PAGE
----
Fashion Marketing: The make or break of a brand

Compared to other industries, fashion marketing requires frequent changes, and now with the success of fast fashion, the industry is taking giant leaps and that too in a very short period.

fashion and style
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3
 Min read
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July 2, 2022

There is a common misconception that marketing revolves around advertising, public relations, social media, email blasts, offline promotions, direct mail and other forms of business communications. However, this is just one branch of the tree. All these activities fall under the ambit of marketing communication, commonly known as 'Marcom'.

Marketing plays a pivotal role in the success of any business, be it selling tangibles like apparel, accessories, footwear etc., or intangibles like services, banking, or hospitality. Similarly, fashion marketing is about advertising and promoting fashion or a brand to the target audience via print, online or in-person means.

Why is fashion marketing significant for a brand?

For any fashion brand, marketing is the right way to narrate the story of the brand, the designer and the product. It helps the buyers connect to the brand and its story. When done with the right approach at the right time, the chances of a higher success rate increase twofold. As good designs play a significant role in the success of a product, the correct type of marketing can push sales significantly.  

In the fast-paced fashion industry, the marketing segment has become unique. Compared to other industries, fashion marketing requires frequent changes, and now with the success of fast fashion, the industry is taking giant leaps and that too in a very short period. This is why the fashion marketing cycle is short compared to other marketing industries.  

The marketing process of a product comprises four key elements or the four Ps - called the 'marketing mix'.

What is the history of 'marketing mix'?

The term marketing mix became popular among the masses after Neil H. Borden in 1964 published an article, 'The Concepts of the Marketing Mix. Borden says, "When building a marketing program to fit the needs of his firm, the marketing manager has to weigh the behavioural forces and then juggle marketing elements in his mix with a keen eye on the resources with which he has to work."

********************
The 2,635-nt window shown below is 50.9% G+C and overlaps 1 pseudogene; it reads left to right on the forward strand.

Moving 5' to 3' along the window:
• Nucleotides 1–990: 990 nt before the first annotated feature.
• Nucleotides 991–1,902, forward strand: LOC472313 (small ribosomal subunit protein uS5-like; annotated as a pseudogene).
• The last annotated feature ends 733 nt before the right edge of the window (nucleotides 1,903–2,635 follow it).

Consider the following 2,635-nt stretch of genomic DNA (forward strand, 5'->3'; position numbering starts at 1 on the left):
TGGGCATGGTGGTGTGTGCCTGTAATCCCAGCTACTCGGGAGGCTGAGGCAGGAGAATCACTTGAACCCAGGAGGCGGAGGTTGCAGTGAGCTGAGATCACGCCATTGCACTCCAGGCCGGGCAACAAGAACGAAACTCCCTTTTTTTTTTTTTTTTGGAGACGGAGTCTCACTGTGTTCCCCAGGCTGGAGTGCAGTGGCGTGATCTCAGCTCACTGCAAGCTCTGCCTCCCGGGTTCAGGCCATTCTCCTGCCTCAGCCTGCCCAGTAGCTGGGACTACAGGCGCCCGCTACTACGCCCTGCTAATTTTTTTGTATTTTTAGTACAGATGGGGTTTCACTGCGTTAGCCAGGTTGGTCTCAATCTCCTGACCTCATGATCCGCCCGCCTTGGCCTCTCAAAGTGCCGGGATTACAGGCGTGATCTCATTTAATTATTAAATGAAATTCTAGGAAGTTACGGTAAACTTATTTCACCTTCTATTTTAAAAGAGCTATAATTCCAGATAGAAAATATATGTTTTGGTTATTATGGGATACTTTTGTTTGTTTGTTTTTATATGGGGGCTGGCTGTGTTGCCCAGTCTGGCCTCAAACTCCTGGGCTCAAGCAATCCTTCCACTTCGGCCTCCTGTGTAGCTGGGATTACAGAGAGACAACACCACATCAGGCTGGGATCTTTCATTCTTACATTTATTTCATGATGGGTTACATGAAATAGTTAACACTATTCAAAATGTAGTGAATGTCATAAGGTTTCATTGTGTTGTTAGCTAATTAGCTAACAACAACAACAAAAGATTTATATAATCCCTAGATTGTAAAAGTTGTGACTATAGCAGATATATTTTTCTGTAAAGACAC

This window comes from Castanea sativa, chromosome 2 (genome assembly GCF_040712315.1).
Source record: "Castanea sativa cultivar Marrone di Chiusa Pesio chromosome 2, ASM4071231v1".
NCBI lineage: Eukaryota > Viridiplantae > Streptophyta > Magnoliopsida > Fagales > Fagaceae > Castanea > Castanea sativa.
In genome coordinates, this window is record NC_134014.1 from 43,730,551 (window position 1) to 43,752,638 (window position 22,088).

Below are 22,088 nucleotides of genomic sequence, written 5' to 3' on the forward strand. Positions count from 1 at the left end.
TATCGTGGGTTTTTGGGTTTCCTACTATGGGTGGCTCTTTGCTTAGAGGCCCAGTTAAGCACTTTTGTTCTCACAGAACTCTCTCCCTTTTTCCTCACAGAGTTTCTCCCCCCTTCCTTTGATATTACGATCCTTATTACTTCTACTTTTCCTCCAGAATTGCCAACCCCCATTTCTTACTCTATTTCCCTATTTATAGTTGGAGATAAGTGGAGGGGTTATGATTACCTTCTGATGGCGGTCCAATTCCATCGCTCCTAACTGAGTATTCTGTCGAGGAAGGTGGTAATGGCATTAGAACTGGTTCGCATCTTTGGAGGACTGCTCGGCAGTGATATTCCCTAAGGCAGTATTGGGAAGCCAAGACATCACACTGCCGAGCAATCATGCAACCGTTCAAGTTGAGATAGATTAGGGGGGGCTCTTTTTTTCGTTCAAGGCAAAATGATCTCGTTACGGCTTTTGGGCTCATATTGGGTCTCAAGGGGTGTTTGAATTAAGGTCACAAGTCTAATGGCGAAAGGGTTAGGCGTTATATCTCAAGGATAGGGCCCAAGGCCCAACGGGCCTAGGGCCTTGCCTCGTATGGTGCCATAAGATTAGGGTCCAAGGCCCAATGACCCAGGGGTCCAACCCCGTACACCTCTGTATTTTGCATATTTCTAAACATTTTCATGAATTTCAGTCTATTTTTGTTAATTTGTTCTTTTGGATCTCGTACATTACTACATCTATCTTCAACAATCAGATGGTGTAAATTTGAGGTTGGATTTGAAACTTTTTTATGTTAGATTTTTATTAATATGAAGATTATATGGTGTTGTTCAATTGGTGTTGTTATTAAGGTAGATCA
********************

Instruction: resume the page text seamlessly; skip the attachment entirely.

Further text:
Initially, James Culliton used the marketing mix to describe his manager as a sort of mixture of the marketing ingredients in the real sense. These ingredients included planning, product, branding, price, personal selling, distribution channels, packaging, advertising, promotions servicing, display, physical handling and analysis of the various facts. These ingredients were later grouped as the four P's in marketing.

The four Ps

These four Ps are the significant elements responsible for creating a perfect mixture and act as a catalyst in the growing sales of products/services.

Product

The product is the heart of any marketing mix. It is a good/service that fulfils consumers' needs or desires and is marketed to the target audience.
It can also be defined as a bundle of utilities with physical aspects such as design, volume, brand name, etc. A good product strategy also comes with detailed planning. Some questions to consider when you are working on a product include:
- What is your product?
- What does your product do? Does the product meet an unfilled need or provide a novel experience?
- Who is your product's target audience?
- How is your product different from what others offer?
The type of product and the need it fulfils impacts its perceived value. This factor allows organizations to price products profitably.

Price

The price of a product directly influences sales volume and business profits. There are two ways that pricing influences marketing performance- budget and efficiency. During product marketing, it is essential to set a price that reflects the market trends and is affordable for consumers yet profitable. When the products are priced lower than competitors, the chance customers will click on your ad and buy your product increases. These higher click-through rates (CTR) and conversion rates are signs of healthy, effective marketing campaigns. In the last decade, the price has become the most critical pillar of the marketing mix as more people make their purchases online.

Several internal and external factors also affect the pricing, for example, marketing objectives, product life cycle, consumers, competition, economic conditions and government.

Place

A place in the marketing mix is how a product reaches the end consumer or, in layman's terms, the site where the customers will buy the product. There are three specific aspects of the availability of a product- it should be available at the right place, at the right time and in the right quantity.

However, with the exponential growth of the e-commerce market, 'place' is becoming less and less of a differentiating factor as people increasingly make their purchases online.

Promotion

Over the years, this 'P' of the marketing mix has garnered maximum attention as the number of marketing channels has increased enormously. Promotion plays a significant role in driving the sales of the service/product. In this step of the marketing process, the organization thinks about how to publicize or advertise its product. Along with it, the organization will discuss brand messaging, brand awareness, and lead generation strategies.

The step also involves decisions related to advertising, salesforce, direct marketing, public relations, and budgets. The promotion also aims at building an organization's reputation rather than just increasing sales; this kind of promotion is known as public relations.

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